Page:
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U.S. Pacific Fleet Fleet Master Chief James Honea receives the coronavirus vaccine at Joint Base Pearl Harbor-Hickam in Hawaii on Dec. 29, 2020, from Hospital Corpsman 2nd Class Philip Sayma, assigned to Navy Environmental and Preventative Unit 6. Naval Health Clinic was one of the facilities selected to receive the vaccine in a phased and coordinated strategy, prioritizing the vaccine for eligible personnel to protect their health, families, and communities.
U.S. Pacific Fleet Fleet Master Chief James Honea receives the coronavirus vaccine at Joint Base Pearl Harbor-Hickam in Hawaii on Dec. 29, 2020, from Hospital Corpsman 2nd Class Philip Sayma, assigned to Navy Environmental and Preventative Unit 6. Naval Health Clinic was one of the facilities selected to receive the vaccine in a phased and coordinated strategy, prioritizing the vaccine for eligible personnel to protect their health, families, and communities. (Jay C. Pugh/U.S. Navy)
U.S. Pacific Fleet Fleet Master Chief James Honea receives the coronavirus vaccine at Joint Base Pearl Harbor-Hickam in Hawaii on Dec. 29, 2020, from Hospital Corpsman 2nd Class Philip Sayma, assigned to Navy Environmental and Preventative Unit 6. Naval Health Clinic was one of the facilities selected to receive the vaccine in a phased and coordinated strategy, prioritizing the vaccine for eligible personnel to protect their health, families, and communities.
U.S. Pacific Fleet Fleet Master Chief James Honea receives the coronavirus vaccine at Joint Base Pearl Harbor-Hickam in Hawaii on Dec. 29, 2020, from Hospital Corpsman 2nd Class Philip Sayma, assigned to Navy Environmental and Preventative Unit 6. Naval Health Clinic was one of the facilities selected to receive the vaccine in a phased and coordinated strategy, prioritizing the vaccine for eligible personnel to protect their health, families, and communities. (Jay C. Pugh/U.S. Navy)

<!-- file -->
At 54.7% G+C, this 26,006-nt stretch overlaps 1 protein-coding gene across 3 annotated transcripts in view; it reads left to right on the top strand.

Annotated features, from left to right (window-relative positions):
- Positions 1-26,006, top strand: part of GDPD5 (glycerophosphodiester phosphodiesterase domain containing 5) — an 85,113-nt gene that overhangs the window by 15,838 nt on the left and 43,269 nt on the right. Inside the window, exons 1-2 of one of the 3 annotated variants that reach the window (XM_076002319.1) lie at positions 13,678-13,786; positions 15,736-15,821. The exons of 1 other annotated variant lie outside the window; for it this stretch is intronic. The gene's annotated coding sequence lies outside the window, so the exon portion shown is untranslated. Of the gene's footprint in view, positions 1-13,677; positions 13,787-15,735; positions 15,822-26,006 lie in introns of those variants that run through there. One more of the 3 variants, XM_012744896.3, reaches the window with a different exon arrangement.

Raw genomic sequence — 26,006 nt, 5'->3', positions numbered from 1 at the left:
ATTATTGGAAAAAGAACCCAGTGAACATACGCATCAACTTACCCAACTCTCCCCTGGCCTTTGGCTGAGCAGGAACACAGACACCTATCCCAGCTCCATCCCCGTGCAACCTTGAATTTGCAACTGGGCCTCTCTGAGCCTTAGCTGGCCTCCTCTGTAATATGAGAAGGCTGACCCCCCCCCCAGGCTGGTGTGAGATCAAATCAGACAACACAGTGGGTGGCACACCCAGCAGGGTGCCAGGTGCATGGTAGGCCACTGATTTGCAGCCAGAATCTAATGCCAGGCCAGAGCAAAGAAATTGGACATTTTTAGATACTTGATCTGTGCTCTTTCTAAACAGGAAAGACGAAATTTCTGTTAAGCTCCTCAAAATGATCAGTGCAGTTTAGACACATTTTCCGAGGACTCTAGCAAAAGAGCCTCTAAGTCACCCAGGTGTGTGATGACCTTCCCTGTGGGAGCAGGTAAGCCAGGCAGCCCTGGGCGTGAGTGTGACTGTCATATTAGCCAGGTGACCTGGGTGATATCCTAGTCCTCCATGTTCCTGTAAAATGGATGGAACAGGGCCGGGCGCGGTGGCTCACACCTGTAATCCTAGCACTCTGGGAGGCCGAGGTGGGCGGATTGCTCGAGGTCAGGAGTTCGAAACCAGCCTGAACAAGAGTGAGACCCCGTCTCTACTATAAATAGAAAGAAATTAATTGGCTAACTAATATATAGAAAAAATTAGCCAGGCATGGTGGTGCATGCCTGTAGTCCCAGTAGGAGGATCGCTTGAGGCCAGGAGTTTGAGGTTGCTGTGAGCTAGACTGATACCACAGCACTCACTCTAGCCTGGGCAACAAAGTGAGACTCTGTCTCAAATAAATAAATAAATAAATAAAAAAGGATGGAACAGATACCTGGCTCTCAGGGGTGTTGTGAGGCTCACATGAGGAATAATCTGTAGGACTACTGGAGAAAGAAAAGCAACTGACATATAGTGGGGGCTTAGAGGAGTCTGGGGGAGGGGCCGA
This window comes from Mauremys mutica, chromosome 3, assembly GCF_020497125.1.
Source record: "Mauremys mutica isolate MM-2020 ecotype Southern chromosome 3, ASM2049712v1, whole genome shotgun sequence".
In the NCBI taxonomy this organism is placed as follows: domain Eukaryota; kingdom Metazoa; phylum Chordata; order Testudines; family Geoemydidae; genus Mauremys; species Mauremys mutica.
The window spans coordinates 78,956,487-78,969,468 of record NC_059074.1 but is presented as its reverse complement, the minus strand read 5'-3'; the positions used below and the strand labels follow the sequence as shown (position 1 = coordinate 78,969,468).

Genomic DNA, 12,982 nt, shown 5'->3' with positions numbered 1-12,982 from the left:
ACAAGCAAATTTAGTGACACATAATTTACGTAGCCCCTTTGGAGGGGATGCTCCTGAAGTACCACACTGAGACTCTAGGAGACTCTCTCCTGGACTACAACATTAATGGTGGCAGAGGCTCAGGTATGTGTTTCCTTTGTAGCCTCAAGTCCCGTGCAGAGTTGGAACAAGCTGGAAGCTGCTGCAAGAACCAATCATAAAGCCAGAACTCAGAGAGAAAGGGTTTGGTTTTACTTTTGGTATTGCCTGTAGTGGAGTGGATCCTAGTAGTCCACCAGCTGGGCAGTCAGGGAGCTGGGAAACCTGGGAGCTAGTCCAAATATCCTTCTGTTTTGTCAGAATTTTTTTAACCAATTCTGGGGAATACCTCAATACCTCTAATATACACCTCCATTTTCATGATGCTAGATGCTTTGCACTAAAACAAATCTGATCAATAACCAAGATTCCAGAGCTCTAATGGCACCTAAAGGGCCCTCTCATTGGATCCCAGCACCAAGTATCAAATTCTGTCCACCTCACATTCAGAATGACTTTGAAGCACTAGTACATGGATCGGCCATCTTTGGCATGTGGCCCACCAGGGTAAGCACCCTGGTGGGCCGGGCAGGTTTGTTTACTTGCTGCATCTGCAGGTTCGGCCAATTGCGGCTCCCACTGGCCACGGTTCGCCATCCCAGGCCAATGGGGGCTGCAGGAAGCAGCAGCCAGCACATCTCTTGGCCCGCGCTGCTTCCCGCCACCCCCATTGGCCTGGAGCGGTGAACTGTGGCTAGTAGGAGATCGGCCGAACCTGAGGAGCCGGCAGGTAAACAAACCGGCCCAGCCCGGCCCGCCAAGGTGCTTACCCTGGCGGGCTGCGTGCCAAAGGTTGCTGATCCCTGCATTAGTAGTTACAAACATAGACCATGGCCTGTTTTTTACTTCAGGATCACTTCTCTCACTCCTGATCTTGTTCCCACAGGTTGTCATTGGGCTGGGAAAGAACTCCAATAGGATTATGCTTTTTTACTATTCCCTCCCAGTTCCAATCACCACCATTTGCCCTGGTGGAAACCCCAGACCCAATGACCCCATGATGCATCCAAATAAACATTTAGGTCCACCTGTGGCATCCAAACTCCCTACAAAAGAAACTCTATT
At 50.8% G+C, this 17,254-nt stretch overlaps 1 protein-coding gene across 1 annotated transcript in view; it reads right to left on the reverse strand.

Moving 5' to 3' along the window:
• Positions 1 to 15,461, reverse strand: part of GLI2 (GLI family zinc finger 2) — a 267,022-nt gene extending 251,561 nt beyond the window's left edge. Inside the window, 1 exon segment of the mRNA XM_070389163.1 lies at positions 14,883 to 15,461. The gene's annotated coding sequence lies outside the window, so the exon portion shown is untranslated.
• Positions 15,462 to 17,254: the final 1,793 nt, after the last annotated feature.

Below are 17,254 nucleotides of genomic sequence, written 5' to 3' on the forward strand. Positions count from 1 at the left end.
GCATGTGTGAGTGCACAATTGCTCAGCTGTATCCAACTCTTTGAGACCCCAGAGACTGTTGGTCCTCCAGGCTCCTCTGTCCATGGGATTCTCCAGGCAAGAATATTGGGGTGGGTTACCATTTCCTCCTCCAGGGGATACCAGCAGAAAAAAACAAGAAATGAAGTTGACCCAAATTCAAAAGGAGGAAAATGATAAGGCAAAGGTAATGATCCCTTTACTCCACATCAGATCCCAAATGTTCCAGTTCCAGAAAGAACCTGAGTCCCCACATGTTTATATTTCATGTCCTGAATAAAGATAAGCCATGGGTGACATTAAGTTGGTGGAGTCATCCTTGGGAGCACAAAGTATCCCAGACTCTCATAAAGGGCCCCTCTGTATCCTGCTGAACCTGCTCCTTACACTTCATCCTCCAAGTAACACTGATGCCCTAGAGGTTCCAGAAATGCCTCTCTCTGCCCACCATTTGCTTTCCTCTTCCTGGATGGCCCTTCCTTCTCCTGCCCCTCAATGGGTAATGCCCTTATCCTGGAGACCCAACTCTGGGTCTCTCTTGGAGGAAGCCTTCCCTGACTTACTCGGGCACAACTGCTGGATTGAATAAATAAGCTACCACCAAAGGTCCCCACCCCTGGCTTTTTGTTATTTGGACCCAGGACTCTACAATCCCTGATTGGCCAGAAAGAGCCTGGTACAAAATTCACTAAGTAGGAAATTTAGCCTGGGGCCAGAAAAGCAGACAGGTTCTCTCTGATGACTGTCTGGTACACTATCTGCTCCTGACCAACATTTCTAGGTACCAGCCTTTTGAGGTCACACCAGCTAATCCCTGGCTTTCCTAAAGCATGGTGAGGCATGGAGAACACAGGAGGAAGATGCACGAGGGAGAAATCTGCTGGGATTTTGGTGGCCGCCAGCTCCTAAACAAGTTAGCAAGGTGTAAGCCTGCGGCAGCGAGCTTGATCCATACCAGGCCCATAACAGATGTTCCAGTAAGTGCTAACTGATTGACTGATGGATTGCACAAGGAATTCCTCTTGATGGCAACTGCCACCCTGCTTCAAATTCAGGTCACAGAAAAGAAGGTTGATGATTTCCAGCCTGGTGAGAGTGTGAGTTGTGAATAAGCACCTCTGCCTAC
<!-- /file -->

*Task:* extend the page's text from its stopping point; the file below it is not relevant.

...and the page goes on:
Ensign Vanessa Echols from Toumon, Guam, talks into a telephone aboard the Arleigh Burke-class guided-missile destroyer USS Curtis Wilbur on Dec. 26, 2020.
Ensign Vanessa Echols from Toumon, Guam, talks into a telephone aboard the Arleigh Burke-class guided-missile destroyer USS Curtis Wilbur on Dec. 26, 2020. (Benjamin T. Liston/U.S. Navy)

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WASHINGTON — All but three Navy bases have reinstated their travel restrictions due to the coronavirus pandemic, the Pentagon announced Wednesday as military infections surpass 105,000.

As of Monday, 59 out of 62 naval bases had travel restrictions reinstated, according to a Pentagon document released Wednesday. The only U.S. naval bases that have lifted their travel restrictions are located overseas: Naval Station Rota in Spain, Naval Station Guantanamo Bay in Cuba, and Naval Support Activity Bahrain.

Travel restrictions were first put into place in March to try to prevent the spread of the virus within the Defense Department. Then-Defense Secretary Mark Esper signed a memorandum May 22 that laid out the conditions needed for locations to allow for travel to and from bases. The restrictions have impacted the military moves of service members and their families during the past several months, causing backlogs during the busiest moving season for the military.

As of Monday, 91 of 231 U.S. military installations around the world, or 39%, had lifted their travel restrictions for personnel, according to the document. The last time there was that few bases open for travel was July 13.

The military reached the most open bases on Nov. 4 at 153 out of 231, or 66%, according to the Pentagon. Since then, more installations have had to reinstate travel restrictions as coronavirus cases have risen during the holiday season and cooler weather.

The other services have different proportions of their installations restricted or open to travel. Of the Air Force’s 80 installations, 45 have lifted restrictions as of Monday, according to the Pentagon. The Army only has 28 of its 68 installations open. The Marine Corps has lifted restrictions at 14 of its 17 installations. Of the four remaining Defense Department installations — three finance centers and the Pentagon — only the Pentagon has lifted travel restrictions.

As of Wednesday, the Pentagon reported a total of 105,871 service members have tested positive for the coronavirus, 931 have been hospitalized, 68,049 have recovered, and 14 have died.

The Army still has the largest share of those cases with 37,736 soldiers infected, according to the Pentagon. The Navy has had 22,225 cases, the Air Force has had 19,520, and the Marine Corps has had 12,763 cases. The National Guard has reported 12,897 cases among its service members.

The United States has surpassed 19.6 million cases of the virus as of Wednesday, the most reported cases of any country, according to Johns Hopkins University. Behind the U.S. is India, which has reported 10.2 million cases, and Brazil with 7.5 million cases. The United States also has the highest number of people to die from the coronavirus at 340,956 as of Wednesday. Brazil has lost 192,681 people to the virus and India has lost 148,429 people.

Kenney.Caitlin@stripes.com Twitter: @caitlinmkenney

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